If any or all of these field marks sound familiar — try a pit garden (or rain garden, or both)!

 

Gardener digging a trenchHow to build a pit garden

Dig a trench then backfill it most of the way with excellent soil (putting the old subsoil somewhere else). Your goal is to have any mulch hit right at the natural elevation of the surrounding earth.

Next, plant and enjoy the result!

(By the way, the diagrams in this post are courtesy of Midjourney…who doesn’t seem to understand what either a shovel or a spade is. My correction: dig your trench with a spade, not whatever that gardener has in his hand…)

 

Pit gardenWhat we did

In our case, we’d dug the beginnings of a foundation for a wood-stove-room addition. Then (as usually happens with me), I lost interest in putting time and energy into house when I could put the same time and energy into outdoors and plants

So I moved acidified soil from our blueberry patch into our premade pit garden. Next, I transplanted a cranberry and a few blueberries that had barely been hanging on in the main garden into that good, low earth.

Our spot is definitely a rain garden in addition to a pit garden, and in some very wet years the trench used to hold enough water for tadpoles to mature. (You can see what it looks like after a sixth of an inch of rain in the photo.) I’ll report back and let you know if that’s too much water or just right for our ericaceous crops.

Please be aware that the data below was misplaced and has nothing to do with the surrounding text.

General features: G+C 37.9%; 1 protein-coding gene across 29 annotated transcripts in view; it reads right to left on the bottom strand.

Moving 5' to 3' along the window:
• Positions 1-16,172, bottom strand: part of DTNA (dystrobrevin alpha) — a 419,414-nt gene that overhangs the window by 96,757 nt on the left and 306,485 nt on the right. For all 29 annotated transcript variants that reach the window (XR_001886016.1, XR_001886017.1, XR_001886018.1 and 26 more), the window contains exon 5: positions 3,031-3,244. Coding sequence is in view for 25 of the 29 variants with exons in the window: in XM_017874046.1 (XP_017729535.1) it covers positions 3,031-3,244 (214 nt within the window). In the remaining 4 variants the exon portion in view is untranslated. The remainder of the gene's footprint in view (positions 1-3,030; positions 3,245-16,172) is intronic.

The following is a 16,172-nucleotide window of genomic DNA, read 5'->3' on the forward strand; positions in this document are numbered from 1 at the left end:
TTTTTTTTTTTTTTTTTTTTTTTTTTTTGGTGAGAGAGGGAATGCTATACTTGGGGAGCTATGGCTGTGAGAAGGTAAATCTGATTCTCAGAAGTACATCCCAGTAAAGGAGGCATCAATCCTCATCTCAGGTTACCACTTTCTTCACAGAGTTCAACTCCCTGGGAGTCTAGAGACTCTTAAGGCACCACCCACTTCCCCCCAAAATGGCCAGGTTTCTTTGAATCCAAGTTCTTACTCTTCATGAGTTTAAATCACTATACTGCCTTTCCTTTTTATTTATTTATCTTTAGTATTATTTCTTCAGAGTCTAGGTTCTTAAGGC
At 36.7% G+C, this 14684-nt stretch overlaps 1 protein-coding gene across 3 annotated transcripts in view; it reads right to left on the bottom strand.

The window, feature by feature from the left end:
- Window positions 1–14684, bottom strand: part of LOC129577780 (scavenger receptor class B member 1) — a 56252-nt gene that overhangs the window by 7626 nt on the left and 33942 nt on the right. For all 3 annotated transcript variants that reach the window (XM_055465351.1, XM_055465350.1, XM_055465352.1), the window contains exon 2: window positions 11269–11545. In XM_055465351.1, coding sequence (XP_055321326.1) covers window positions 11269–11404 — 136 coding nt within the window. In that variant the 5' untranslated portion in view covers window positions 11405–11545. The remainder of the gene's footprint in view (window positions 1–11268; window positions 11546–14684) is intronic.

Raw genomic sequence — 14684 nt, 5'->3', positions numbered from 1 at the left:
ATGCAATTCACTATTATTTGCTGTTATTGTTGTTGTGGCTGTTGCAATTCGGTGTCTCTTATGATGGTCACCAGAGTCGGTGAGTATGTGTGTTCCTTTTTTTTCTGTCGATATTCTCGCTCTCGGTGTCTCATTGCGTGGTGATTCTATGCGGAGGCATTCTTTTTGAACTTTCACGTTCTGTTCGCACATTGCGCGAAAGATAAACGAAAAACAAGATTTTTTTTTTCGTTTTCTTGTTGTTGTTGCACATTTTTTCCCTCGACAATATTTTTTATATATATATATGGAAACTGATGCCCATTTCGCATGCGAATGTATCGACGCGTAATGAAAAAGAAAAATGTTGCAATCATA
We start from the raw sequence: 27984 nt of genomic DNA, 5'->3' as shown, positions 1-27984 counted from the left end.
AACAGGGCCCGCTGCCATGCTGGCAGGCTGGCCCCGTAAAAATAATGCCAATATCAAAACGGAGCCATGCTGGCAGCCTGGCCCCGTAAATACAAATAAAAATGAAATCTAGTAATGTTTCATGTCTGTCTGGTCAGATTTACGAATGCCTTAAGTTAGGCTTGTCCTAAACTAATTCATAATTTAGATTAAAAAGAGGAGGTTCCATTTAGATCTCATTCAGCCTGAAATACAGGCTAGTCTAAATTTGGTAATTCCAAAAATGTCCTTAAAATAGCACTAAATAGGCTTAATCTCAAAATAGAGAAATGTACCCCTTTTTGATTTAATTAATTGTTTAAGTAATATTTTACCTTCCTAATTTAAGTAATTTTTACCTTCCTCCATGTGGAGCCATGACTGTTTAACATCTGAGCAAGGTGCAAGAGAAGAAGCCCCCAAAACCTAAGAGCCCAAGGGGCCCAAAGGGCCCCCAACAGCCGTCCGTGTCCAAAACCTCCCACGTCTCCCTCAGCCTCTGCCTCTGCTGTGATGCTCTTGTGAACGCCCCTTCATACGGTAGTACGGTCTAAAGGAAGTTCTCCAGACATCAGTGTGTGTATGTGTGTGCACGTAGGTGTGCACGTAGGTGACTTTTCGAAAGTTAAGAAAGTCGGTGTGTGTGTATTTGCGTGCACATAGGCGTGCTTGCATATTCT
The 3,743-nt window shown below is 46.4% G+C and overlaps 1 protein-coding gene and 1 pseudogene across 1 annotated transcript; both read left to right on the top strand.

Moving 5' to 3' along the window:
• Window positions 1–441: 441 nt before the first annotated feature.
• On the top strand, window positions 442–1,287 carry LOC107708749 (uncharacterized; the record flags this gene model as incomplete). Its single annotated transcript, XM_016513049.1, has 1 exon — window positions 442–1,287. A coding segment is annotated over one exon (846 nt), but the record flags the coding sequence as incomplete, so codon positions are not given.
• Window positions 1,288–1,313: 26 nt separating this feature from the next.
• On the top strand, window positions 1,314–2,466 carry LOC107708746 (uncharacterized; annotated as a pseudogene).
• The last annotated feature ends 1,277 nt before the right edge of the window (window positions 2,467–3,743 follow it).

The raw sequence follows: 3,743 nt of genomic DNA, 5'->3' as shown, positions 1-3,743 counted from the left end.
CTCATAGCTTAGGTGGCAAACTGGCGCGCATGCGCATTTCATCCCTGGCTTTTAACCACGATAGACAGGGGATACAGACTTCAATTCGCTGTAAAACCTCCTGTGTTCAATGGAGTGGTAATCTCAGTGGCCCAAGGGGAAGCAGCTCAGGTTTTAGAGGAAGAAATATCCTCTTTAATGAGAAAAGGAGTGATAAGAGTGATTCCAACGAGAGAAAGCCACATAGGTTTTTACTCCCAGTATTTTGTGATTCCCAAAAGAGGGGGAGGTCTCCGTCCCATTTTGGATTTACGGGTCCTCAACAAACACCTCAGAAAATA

Anna Hess in a rock mazeWinter break

In other news, we’re taking a bit of a winter break while Mark heals up a back injury and I stick to the basics to keep the homestead running and myself sane. I’ll tell you about our edible-seed-sprouting experiments and more when life smooths out again.

If you miss hearing from us while you wait, why not check out our gardening video courses or deep-dive into gardening topics with our books?

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Third-generation hybrid hazels

Cracked hazelnuts